At Newcleus Credit Union Advisors, we work with various C-Suite executives to ensure their credit union achieves success. Each of the CEOs we work with has had a unique experience in becoming the leader they are today. This month, we’re highlighting Julie Kreinbring from Zeal Credit Union. With 25 years of industry experience, she became the fourth Zeal Credit Union CEO in 2019. Here, Julie provides great insight into what her transition to CEO was like, as well as a few tips for aspiring CEOs.
The Transition from Executive Vice President to CEO.
Change is never easy for employees, board members, and other parties within the credit union industry. As her predecessor had been CEO of Zeal for 30+ years, Julie came into an established culture, communication style, and work norms. The steepest part of her learning curve when she took the helm was adjusting to the expectations and communication style of the board. The board had been working with her predecessor for quite a long time. They were used to the leadership and communication style that her predecessor had been using over his 30+ years at Zeal.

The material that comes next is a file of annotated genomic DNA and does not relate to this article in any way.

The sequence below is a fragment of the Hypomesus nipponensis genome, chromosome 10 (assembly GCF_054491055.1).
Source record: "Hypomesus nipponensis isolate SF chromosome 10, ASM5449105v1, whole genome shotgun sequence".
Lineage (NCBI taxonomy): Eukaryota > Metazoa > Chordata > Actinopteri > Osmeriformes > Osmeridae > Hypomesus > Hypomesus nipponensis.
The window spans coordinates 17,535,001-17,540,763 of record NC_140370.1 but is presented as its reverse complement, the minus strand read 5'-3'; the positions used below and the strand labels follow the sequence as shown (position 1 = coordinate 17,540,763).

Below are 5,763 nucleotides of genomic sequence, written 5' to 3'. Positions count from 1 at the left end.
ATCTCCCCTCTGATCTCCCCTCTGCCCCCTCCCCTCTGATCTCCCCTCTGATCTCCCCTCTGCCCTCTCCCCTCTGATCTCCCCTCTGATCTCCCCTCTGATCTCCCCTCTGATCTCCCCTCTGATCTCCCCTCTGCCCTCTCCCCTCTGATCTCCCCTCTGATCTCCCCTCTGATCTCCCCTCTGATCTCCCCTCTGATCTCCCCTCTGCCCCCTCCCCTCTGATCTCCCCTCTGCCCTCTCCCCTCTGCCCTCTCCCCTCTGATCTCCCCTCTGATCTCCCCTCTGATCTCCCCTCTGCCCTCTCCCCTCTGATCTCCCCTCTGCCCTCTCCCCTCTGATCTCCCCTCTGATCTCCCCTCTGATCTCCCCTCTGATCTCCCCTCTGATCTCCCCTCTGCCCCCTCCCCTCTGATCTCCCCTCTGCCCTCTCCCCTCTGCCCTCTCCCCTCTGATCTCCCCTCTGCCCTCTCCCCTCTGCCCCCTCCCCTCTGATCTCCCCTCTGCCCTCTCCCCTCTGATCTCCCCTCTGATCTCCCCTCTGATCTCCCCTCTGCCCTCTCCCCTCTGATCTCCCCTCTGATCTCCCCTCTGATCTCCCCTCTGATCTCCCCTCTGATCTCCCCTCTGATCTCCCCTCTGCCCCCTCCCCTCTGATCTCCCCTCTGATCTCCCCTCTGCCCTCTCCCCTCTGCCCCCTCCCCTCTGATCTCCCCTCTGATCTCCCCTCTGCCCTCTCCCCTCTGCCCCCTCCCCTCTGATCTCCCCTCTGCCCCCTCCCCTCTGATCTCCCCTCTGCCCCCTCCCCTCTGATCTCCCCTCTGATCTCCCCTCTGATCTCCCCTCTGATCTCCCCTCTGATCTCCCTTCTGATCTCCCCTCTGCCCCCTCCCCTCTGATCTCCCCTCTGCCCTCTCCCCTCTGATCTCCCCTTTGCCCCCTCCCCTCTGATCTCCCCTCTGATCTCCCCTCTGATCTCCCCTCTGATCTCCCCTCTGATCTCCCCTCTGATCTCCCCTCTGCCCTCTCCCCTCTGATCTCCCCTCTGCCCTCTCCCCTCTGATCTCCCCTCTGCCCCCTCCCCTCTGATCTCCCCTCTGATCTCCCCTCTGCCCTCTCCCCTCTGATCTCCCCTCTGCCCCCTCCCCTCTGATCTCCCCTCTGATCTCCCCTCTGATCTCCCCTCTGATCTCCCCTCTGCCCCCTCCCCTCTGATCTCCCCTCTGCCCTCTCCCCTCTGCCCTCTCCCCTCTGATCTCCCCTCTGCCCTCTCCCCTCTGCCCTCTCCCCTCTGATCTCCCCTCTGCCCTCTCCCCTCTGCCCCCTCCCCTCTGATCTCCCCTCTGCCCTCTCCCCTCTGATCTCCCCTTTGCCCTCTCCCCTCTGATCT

As Julie explains, “communication styles always vary. As a result, we are continuing to work through the most effective styles to use while making sure all necessary information is shared.”
Navigating those changes is still a work in progress for Julie, who has been the CEO for over a year and a half now. She shared “it’s important to ask clarifying questions?” Or ‘how do you like this method of presentation?’ really asking: ‘what do you expect as a board and what are your expectations of me?’”
As a leader, Julie takes a more transparent approach to communication. She is extremely open and honest with her executive team about the vision and direction for Zeal. By being open and honest, she enables her team to collaborate on how to best realize that vision.